• Examine your bills (utilities, cell phone, internet, streaming services). Find out if there are any fees you don’t want, and call the companies to see if those fees can be waived.

Final Thoughts

Self-care isn’t complex. But it can be difficult to think of ideas to do, especially while you’re stuck at home with your kids due to the coronavirus pandemic.

Review your list to see which ideas you can incorporate your children into and which ideas you need me-time for.

If you’ve placed a C next to the ones you can do with your children and an I for ones you need independent time for, then pick out one or two that you can do tomorrow.

Start with the C ideas. Once you’ve performed some self-care alongside your children, find some time to work on the I ideas.

(For a post on how to find time for self-care as a parent stuck at home, click here.)

Self-care, especially independent self-care, can make you feel better. You may soon see the rewards–for yourself and for your family–of a little bit of me-time.

I wish you well in your journey.

Related:

Self-care ideas for parents stuck at home during coronavirus - CassandraStout.com

 

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How to Manage Being Stuck at Home During the Coronavirus Pandemic as a Parent with Bipolar Disorder

Stuck at home due to coronavirus quarantining? Read on for practical tips on how to manage working at home as a parent with bipolar disorder, from this post by The Bipolar Parent!

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Panic about coronavirus has infected all of our lives. As of this writing, one in three Americans are under shelter-in-place orders. Our kids’ schools are canceled, and if you can work from home, that’s a great blessing in disguise–as well as being distracting as all get out.

So how do you survive being stuck at home as a bipolar parent, especially of young children? Read on for some practical tips from me, a woman with bipolar disorder in the trenches with an 11-year-old and a 3-year-old.

Stuck at Home? How to Manage Work At Home as a Parent with Bipolar Disorder - CassandraStout.com

Tip #1: Understand Your Kids’ Limits

Unfortunately for everyone, most children, especially toddlers, are not self-sufficient. As a parent, and especially as a parent with bipolar disorder, you need to understand their limits–and yours.

Your children need to be fed, cared for, and entertained. You don’t have to entertain them all the time–independent play is a beautiful thing–but you do need to set them up with projects or toys so you can get some work done.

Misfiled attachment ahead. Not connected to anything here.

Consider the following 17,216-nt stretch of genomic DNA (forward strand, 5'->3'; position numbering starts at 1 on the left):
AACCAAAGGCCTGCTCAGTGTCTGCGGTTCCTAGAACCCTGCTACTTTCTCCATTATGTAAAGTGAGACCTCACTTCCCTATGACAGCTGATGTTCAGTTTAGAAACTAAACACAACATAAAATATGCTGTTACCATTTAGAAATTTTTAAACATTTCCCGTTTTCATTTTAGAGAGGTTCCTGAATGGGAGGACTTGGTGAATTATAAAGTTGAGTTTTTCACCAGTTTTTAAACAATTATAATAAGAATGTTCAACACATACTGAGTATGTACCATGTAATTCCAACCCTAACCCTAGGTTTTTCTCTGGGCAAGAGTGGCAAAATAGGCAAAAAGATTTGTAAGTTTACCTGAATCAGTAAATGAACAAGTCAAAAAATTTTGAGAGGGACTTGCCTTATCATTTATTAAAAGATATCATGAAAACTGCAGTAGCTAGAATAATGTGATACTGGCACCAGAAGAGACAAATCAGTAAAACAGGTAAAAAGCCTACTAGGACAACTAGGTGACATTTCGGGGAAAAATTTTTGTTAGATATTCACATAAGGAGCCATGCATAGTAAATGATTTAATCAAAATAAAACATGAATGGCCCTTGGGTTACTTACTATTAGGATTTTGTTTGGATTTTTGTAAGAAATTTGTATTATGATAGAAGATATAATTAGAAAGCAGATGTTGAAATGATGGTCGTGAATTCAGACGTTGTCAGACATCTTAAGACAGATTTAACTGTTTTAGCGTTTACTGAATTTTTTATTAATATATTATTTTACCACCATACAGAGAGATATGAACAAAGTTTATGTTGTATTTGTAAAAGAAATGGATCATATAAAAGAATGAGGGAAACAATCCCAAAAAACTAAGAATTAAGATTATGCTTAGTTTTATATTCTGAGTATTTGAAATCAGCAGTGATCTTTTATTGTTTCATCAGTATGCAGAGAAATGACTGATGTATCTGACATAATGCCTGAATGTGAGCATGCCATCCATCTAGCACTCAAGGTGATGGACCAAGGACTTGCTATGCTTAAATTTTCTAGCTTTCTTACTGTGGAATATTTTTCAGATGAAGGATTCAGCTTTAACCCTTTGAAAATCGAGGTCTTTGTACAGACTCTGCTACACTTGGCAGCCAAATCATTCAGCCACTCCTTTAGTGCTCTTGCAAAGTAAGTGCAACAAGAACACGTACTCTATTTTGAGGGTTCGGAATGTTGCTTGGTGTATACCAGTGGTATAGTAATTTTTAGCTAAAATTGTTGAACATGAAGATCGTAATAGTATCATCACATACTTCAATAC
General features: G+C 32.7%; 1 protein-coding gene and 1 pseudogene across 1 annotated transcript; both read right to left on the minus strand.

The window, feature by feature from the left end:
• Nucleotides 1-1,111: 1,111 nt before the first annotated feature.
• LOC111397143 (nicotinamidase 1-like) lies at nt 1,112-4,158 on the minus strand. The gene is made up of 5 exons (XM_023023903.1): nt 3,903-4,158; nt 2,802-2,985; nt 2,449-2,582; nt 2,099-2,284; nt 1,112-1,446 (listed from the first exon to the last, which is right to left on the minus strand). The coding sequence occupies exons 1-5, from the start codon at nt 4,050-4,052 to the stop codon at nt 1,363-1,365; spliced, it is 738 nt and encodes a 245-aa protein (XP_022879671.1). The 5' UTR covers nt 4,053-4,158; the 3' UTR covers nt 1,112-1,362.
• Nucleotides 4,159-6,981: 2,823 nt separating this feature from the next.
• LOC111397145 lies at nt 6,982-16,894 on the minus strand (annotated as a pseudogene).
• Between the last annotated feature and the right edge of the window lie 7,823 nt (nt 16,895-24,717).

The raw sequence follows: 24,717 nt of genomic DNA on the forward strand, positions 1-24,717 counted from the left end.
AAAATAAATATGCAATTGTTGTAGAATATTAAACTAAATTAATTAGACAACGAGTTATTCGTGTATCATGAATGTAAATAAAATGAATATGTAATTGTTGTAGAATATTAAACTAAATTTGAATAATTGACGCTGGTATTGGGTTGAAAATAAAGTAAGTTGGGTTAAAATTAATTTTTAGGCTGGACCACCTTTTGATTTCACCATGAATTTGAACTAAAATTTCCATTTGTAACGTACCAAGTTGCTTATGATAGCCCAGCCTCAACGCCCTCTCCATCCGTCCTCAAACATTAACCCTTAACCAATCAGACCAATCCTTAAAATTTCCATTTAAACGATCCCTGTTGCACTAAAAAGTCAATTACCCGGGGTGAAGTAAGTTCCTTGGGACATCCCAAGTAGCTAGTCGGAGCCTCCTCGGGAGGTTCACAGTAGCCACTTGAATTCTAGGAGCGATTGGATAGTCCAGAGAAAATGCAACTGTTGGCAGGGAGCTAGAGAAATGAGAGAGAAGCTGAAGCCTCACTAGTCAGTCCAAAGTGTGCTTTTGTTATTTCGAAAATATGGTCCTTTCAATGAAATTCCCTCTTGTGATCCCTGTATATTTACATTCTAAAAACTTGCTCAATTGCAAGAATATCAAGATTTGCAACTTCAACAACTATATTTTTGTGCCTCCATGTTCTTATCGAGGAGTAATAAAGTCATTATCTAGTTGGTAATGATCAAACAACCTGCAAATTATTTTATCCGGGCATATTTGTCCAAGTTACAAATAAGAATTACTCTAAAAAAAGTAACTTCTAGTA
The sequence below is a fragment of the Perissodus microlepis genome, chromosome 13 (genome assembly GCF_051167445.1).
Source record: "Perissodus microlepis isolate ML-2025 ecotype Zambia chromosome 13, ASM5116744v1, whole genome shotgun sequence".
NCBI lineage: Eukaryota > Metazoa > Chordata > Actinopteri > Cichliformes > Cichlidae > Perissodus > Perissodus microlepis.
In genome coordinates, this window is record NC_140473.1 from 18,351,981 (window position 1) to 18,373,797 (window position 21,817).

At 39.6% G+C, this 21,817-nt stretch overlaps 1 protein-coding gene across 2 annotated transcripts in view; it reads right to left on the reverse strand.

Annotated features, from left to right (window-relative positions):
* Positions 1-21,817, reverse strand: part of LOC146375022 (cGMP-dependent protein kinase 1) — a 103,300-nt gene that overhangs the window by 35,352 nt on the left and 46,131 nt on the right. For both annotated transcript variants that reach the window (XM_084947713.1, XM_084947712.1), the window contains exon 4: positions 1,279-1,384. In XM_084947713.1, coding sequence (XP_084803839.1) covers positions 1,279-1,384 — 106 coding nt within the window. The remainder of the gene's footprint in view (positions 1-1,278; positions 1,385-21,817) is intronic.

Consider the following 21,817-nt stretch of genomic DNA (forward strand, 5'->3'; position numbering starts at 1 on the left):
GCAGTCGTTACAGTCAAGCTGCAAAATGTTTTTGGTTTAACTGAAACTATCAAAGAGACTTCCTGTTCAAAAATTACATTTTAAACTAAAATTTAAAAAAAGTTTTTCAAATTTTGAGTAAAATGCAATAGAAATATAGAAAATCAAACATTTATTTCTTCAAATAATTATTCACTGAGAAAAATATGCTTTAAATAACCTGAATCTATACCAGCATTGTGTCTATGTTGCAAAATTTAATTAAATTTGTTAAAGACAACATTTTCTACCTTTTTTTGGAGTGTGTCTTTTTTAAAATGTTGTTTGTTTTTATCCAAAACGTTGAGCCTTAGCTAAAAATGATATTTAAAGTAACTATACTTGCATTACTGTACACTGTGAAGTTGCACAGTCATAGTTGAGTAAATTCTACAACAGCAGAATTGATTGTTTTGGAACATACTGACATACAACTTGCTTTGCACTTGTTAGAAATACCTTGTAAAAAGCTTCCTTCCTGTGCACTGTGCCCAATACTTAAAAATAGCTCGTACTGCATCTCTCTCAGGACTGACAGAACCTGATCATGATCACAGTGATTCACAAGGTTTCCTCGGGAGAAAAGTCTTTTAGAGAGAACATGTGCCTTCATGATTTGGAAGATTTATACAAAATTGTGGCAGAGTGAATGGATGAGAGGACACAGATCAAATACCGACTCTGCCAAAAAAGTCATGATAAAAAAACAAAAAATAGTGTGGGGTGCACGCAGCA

Give your children–and yourself–some grace during this stressful period. The panic about coronavirus is temporary. As soon as the virus is under control, your life will largely go back to normal.

If your back is against the wall and you’re about to start snapping at your kids, it’s okay to relax your guidelines on screen time, for example, just so you can get a breather (and get some work done). This is an extraordinary time, and extraordinary times call for extraordinary measures–of patience, as well as other things.

My toddler is currently in the bath, pouring water into and out of cups and singing to herself, while I’m writing this. I’m sitting on the toilet with my laptop on my crossed legs. Do whatever you have to do to keep sane and get some time for yourself.

Tip #2: Don’t Neglect Your Mental Health

If you have medications, take them. I can’t say it any clearer than that.

This is the worst time to have a mood episode. Your children need a sane parent. You need stability to get through this. Forgetting to take your medication is not an option. Set an alarm on your phone if you have to.

I take my morning meds before I sit down for breakfast and my evening meds immediately after dinner. Find a time (or two times, if you have morning and evening meds) that you can stick to every day.

Take your medication.

And call upon your coping skills. You need them to survive. Depression can strike at any time, especially in a time where most people are isolated from their supportive social networks.

Which leads to my next tip.

Tip #3: Practice Self-care

We all know the airplane oxygen mask metaphor. Before you help your little ones, you need to put on your own oxygen mask.